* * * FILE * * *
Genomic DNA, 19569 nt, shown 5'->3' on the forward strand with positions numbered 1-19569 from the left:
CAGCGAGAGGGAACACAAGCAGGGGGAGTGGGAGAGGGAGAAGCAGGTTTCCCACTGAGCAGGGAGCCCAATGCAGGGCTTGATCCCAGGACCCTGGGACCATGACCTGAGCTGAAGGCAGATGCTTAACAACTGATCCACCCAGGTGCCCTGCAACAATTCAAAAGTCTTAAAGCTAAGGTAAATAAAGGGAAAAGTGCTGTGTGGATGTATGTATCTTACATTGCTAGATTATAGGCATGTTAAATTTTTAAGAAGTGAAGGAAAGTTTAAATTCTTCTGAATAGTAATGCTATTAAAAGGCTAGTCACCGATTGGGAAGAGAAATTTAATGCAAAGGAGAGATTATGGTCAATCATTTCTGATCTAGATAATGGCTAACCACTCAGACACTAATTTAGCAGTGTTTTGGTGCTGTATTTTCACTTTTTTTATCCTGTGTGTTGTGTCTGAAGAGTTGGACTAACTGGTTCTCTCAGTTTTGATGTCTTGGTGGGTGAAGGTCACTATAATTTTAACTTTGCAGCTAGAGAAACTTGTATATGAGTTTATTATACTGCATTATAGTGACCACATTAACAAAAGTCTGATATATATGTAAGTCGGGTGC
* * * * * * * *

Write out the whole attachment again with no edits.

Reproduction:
Genomic DNA, 19569 nt, shown 5'->3' on the forward strand with positions numbered 1-19569 from the left:
CAGCGAGAGGGAACACAAGCAGGGGGAGTGGGAGAGGGAGAAGCAGGTTTCCCACTGAGCAGGGAGCCCAATGCAGGGCTTGATCCCAGGACCCTGGGACCATGACCTGAGCTGAAGGCAGATGCTTAACAACTGATCCACCCAGGTGCCCTGCAACAATTCAAAAGTCTTAAAGCTAAGGTAAATAAAGGGAAAAGTGCTGTGTGGATGTATGTATCTTACATTGCTAGATTATAGGCATGTTAAATTTTTAAGAAGTGAAGGAAAGTTTAAATTCTTCTGAATAGTAATGCTATTAAAAGGCTAGTCACCGATTGGGAAGAGAAATTTAATGCAAAGGAGAGATTATGGTCAATCATTTCTGATCTAGATAATGGCTAACCACTCAGACACTAATTTAGCAGTGTTTTGGTGCTGTATTTTCACTTTTTTTATCCTGTGTGTTGTGTCTGAAGAGTTGGACTAACTGGTTCTCTCAGTTTTGATGTCTTGGTGGGTGAAGGTCACTATAATTTTAACTTTGCAGCTAGAGAAACTTGTATATGAGTTTATTATACTGCATTATAGTGACCACATTAACAAAAGTCTGATATATATGTAAGTCGGGTGC